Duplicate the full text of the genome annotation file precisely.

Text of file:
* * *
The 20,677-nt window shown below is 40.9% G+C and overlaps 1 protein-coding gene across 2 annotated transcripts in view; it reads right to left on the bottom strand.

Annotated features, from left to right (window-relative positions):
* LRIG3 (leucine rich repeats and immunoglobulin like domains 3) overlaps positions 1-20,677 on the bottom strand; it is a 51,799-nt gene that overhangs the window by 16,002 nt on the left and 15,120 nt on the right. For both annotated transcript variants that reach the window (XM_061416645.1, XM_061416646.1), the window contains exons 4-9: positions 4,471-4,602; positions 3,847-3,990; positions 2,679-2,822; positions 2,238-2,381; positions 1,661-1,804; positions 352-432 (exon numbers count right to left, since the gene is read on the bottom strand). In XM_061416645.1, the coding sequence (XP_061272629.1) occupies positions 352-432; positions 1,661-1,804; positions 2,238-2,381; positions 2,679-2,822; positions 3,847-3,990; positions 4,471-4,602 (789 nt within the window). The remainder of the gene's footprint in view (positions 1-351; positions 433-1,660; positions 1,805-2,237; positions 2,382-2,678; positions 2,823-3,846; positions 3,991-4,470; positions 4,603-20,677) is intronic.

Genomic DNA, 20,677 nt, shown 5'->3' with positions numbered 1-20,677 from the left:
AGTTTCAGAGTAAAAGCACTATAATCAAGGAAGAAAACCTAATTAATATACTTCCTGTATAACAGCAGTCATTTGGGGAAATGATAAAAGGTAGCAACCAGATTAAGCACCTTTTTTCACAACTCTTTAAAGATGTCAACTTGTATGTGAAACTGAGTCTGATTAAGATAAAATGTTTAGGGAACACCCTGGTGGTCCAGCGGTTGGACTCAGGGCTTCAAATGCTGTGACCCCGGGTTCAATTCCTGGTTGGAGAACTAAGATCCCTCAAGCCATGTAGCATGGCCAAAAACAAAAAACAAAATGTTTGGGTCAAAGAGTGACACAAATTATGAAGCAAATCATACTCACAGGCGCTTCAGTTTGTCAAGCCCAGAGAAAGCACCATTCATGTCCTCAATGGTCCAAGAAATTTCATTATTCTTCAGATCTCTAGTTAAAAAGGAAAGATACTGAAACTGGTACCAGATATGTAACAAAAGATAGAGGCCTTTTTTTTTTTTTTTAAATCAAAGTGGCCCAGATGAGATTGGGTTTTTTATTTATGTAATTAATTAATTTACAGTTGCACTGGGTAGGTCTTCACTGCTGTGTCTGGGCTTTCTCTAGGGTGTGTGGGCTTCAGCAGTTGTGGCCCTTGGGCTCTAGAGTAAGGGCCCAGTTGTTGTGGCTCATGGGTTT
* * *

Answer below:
The 20,677-nt window shown below is 40.9% G+C and overlaps 1 protein-coding gene across 2 annotated transcripts in view; it reads right to left on the bottom strand.

Annotated features, from left to right (window-relative positions):
* LRIG3 (leucine rich repeats and immunoglobulin like domains 3) overlaps positions 1-20,677 on the bottom strand; it is a 51,799-nt gene that overhangs the window by 16,002 nt on the left and 15,120 nt on the right. For both annotated transcript variants that reach the window (XM_061416645.1, XM_061416646.1), the window contains exons 4-9: positions 4,471-4,602; positions 3,847-3,990; positions 2,679-2,822; positions 2,238-2,381; positions 1,661-1,804; positions 352-432 (exon numbers count right to left, since the gene is read on the bottom strand). In XM_061416645.1, the coding sequence (XP_061272629.1) occupies positions 352-432; positions 1,661-1,804; positions 2,238-2,381; positions 2,679-2,822; positions 3,847-3,990; positions 4,471-4,602 (789 nt within the window). The remainder of the gene's footprint in view (positions 1-351; positions 433-1,660; positions 1,805-2,237; positions 2,382-2,678; positions 2,823-3,846; positions 3,991-4,470; positions 4,603-20,677) is intronic.

Genomic DNA, 20,677 nt, shown 5'->3' with positions numbered 1-20,677 from the left:
AGTTTCAGAGTAAAAGCACTATAATCAAGGAAGAAAACCTAATTAATATACTTCCTGTATAACAGCAGTCATTTGGGGAAATGATAAAAGGTAGCAACCAGATTAAGCACCTTTTTTCACAACTCTTTAAAGATGTCAACTTGTATGTGAAACTGAGTCTGATTAAGATAAAATGTTTAGGGAACACCCTGGTGGTCCAGCGGTTGGACTCAGGGCTTCAAATGCTGTGACCCCGGGTTCAATTCCTGGTTGGAGAACTAAGATCCCTCAAGCCATGTAGCATGGCCAAAAACAAAAAACAAAATGTTTGGGTCAAAGAGTGACACAAATTATGAAGCAAATCATACTCACAGGCGCTTCAGTTTGTCAAGCCCAGAGAAAGCACCATTCATGTCCTCAATGGTCCAAGAAATTTCATTATTCTTCAGATCTCTAGTTAAAAAGGAAAGATACTGAAACTGGTACCAGATATGTAACAAAAGATAGAGGCCTTTTTTTTTTTTTTTAAATCAAAGTGGCCCAGATGAGATTGGGTTTTTTATTTATGTAATTAATTAATTTACAGTTGCACTGGGTAGGTCTTCACTGCTGTGTCTGGGCTTTCTCTAGGGTGTGTGGGCTTCAGCAGTTGTGGCCCTTGGGCTCTAGAGTAAGGGCCCAGTTGTTGTGGCTCATGGGTTT